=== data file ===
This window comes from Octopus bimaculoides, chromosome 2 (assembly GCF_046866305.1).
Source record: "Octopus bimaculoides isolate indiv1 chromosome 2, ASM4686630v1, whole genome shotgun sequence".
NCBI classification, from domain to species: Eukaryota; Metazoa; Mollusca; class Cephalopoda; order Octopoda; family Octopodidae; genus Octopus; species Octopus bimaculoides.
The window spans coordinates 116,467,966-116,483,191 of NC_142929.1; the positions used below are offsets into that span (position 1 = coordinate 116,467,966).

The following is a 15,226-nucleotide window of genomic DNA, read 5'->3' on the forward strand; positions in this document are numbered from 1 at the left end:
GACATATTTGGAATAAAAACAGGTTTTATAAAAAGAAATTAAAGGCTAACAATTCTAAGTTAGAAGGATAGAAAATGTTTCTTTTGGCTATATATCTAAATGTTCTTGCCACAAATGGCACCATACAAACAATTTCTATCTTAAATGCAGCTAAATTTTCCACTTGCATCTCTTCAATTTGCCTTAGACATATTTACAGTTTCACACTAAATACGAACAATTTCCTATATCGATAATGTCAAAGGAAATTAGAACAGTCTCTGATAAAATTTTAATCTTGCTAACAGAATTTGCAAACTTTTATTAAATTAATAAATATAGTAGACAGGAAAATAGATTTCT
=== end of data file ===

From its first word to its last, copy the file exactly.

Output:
This window comes from Octopus bimaculoides, chromosome 2 (assembly GCF_046866305.1).
Source record: "Octopus bimaculoides isolate indiv1 chromosome 2, ASM4686630v1, whole genome shotgun sequence".
NCBI classification, from domain to species: Eukaryota; Metazoa; Mollusca; class Cephalopoda; order Octopoda; family Octopodidae; genus Octopus; species Octopus bimaculoides.
The window spans coordinates 116,467,966-116,483,191 of NC_142929.1; the positions used below are offsets into that span (position 1 = coordinate 116,467,966).

The following is a 15,226-nucleotide window of genomic DNA, read 5'->3' on the forward strand; positions in this document are numbered from 1 at the left end:
GACATATTTGGAATAAAAACAGGTTTTATAAAAAGAAATTAAAGGCTAACAATTCTAAGTTAGAAGGATAGAAAATGTTTCTTTTGGCTATATATCTAAATGTTCTTGCCACAAATGGCACCATACAAACAATTTCTATCTTAAATGCAGCTAAATTTTCCACTTGCATCTCTTCAATTTGCCTTAGACATATTTACAGTTTCACACTAAATACGAACAATTTCCTATATCGATAATGTCAAAGGAAATTAGAACAGTCTCTGATAAAATTTTAATCTTGCTAACAGAATTTGCAAACTTTTATTAAATTAATAAATATAGTAGACAGGAAAATAGATTTCT